Analytical and Bioanalytical Chemistry

, Volume 405, Issue 4, pp 1399–1406

Simultaneous and sensitive LC–MS/MS determination of tetrahydrocannabinol and metabolites in human plasma

Authors

    • Pharmazentrum Frankfurt/ZAFES, Institute of Clinical PharmacologyGoethe-University Frankfurt
  • S. Labocha
    • Pharmazentrum Frankfurt/ZAFES, Institute of Clinical PharmacologyGoethe-University Frankfurt
  • C. Walter
    • Pharmazentrum Frankfurt/ZAFES, Institute of Clinical PharmacologyGoethe-University Frankfurt
  • J. Lötsch
    • Pharmazentrum Frankfurt/ZAFES, Institute of Clinical PharmacologyGoethe-University Frankfurt
  • G. Geisslinger
    • Pharmazentrum Frankfurt/ZAFES, Institute of Clinical PharmacologyGoethe-University Frankfurt
Original Paper

DOI: 10.1007/s00216-012-6501-x

Cite this article as:
Ferreirós, N., Labocha, S., Walter, C. et al. Anal Bioanal Chem (2013) 405: 1399. doi:10.1007/s00216-012-6501-x
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Abstract

Cannabis is not only a widely used illicit drug but also a substance which can be used in pharmacological therapy because of its analgesic, antiemetic, and antispasmodic properties. A very rapid and sensitive method for determination of ∆9-tetrahydrocannabinol (THC), the principal active component of cannabis, and two of its phase I metabolites in plasma has been developed and validated. After solid-phase extraction of plasma (0.2 mL), the clean extracts were analyzed by tandem mass spectrometry after a 5-min liquid chromatographic separation. The linear calibration ranges were from 0.05 to 30 ng mL−1 for THC and 11-nor-∆9-carboxy-tetrahydrocannabinol (THC-COOH) and from 0.2 to 30 ng mL−1 for ∆9-(11-OH)-tetrahydrocannabinol (11-OH-THC). Imprecision and inaccuracy were always below 7 and 12 % (expressed as relative standard deviation and relative error), respectively. The method has been successfully applied to determination of the three analytes in plasma obtained from healthy volunteers after oral administration of 20 mg dronabinol.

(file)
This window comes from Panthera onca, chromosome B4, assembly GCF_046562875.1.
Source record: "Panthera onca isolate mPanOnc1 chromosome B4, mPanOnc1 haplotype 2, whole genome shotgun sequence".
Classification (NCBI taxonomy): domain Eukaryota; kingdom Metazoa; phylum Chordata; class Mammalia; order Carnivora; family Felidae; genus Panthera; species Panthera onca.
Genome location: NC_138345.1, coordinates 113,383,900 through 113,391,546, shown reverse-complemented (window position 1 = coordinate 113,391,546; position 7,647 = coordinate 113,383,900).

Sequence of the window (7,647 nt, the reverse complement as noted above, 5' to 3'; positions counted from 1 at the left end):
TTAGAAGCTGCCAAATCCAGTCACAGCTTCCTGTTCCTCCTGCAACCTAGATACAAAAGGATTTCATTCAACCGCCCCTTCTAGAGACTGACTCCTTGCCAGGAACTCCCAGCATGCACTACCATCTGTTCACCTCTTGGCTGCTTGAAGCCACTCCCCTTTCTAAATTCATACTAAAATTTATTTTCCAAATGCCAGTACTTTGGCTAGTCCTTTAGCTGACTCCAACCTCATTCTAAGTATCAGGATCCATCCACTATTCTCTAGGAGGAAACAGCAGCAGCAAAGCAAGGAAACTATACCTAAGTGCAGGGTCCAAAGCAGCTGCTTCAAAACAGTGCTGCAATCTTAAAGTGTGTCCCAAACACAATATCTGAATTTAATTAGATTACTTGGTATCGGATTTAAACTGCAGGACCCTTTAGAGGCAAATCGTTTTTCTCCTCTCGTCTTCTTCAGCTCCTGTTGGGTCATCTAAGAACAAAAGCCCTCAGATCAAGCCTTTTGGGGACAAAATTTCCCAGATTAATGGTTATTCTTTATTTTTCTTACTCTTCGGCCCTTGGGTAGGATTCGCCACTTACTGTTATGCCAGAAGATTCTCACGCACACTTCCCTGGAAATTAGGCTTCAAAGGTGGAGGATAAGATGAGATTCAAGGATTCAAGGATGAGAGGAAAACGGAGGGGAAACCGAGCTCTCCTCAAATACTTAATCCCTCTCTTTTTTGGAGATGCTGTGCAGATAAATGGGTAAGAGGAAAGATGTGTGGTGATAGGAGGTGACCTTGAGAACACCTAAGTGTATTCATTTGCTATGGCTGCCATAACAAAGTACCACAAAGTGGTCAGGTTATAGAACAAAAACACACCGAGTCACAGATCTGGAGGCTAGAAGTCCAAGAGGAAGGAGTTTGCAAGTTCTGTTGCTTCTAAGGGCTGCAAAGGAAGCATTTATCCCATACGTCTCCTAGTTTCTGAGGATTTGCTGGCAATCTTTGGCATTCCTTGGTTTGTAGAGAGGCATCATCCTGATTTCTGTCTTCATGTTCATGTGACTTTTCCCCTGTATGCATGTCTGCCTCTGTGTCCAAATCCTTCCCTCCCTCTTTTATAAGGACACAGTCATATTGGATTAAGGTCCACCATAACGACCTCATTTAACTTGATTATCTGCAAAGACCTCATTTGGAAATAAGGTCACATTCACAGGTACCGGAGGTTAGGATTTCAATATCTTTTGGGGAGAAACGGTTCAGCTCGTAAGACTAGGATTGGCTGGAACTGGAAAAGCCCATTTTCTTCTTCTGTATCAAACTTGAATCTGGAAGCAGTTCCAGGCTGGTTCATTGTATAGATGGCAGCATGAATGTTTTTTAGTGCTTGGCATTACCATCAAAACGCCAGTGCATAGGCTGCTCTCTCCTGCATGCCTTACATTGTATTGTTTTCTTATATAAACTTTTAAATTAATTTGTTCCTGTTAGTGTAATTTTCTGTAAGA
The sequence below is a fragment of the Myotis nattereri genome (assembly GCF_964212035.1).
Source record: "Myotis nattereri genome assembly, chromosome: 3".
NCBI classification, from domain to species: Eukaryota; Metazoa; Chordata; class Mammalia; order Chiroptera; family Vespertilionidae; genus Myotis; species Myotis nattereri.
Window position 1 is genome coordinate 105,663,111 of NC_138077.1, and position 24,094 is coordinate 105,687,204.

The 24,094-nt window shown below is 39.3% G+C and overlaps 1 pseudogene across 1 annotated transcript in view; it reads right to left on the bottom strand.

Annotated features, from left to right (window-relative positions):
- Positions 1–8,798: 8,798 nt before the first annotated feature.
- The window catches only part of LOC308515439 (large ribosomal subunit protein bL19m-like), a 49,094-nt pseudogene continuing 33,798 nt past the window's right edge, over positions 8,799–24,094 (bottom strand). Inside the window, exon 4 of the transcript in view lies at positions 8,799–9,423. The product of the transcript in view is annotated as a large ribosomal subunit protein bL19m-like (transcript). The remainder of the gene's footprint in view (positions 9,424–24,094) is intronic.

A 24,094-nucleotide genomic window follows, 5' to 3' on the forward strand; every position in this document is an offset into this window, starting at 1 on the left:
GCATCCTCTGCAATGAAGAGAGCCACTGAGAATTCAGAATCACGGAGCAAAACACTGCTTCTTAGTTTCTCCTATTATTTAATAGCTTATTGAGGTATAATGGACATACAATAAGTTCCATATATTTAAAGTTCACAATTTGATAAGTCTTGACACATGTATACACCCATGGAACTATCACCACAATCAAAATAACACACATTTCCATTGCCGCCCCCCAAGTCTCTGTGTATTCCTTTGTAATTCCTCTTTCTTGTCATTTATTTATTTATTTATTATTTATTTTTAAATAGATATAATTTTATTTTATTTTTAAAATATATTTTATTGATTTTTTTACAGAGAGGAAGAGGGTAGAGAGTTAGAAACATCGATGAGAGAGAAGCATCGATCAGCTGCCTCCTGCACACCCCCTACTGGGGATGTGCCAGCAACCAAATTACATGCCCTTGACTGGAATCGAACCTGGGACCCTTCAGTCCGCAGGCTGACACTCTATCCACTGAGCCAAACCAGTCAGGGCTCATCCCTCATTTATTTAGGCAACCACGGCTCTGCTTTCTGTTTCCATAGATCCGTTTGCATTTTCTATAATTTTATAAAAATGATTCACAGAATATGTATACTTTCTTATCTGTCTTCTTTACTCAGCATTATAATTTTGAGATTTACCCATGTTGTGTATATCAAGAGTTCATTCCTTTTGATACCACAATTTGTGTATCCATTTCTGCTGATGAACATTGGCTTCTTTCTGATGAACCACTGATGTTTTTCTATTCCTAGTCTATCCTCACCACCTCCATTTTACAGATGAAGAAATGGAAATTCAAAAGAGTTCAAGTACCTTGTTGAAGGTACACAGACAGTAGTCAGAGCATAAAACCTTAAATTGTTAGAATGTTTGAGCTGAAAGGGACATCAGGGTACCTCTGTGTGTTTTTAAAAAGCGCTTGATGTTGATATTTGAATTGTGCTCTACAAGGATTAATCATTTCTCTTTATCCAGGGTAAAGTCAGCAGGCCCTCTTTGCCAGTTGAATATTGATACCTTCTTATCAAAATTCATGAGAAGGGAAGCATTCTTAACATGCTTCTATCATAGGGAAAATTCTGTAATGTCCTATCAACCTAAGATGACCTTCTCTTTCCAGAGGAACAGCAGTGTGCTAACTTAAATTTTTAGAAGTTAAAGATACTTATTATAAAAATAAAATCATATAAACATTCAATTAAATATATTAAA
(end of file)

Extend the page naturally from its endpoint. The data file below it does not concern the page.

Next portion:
Keywords

THCMetabolitesLC–MS/MSCannabinoids

Introduction

The European Monitoring Centre of Drugs and Drug Addiction has reported that cannabis is the most widely used illicit drug in Europe, where it is both imported and produced domestically [1]. Cannabis is commonly administered orally or by inhalation. Via its pharmacodynamic action as an agonist at cannabinoid CB1 receptors, it induces physical relaxation, changes in perception, mild euphoria, reduced motor coordination, and reduced information processing [2]. Beneficial pharmacological effects have also been demonstrated for the principal psychoactive component of cannabis, ∆9-tetrahydrocannabinol (THC) and several of its derivatives with CB1 agonist activity. These include antiemetic, appetite stimulant, and analgesic properties [3]. In this respect, oral administration of dronabinol (synthetic THC), commercialized as Marinol (Banner Pharmacaps, NC, USA), has been approved in North American and European countries for treatment of anorexia in AIDS patients, as an antiemetic during chemotherapy, and for the treatment of multiple sclerosis-associated neuropathic pain. Another derivative of THC, nabilone, has also been developed for oral administration (Cesamet; Meda Pharmaceuticals, NJ, USA) as an antiemetic. In Germany, a combination of THC and cannabidiol (CBD) is available as an oral spray for treatment of spasticity in patients suffering from multiple sclerosis [4].

THC is metabolized by cytochrome P450 isoenzymes 2C9, 2C19, and 3A4/5 [57] to several phase I metabolites. The main metabolite is the 11-hydroxy derivative of THC (11-OH-THC), which retains psychoactivity and is further oxidized to 11-nor-∆9-carboxy-tetrahydrocannabinol (THC-COOH). THC and its metabolic products also undergo phase II metabolism, which leads to the formation of glucuronide derivatives [8].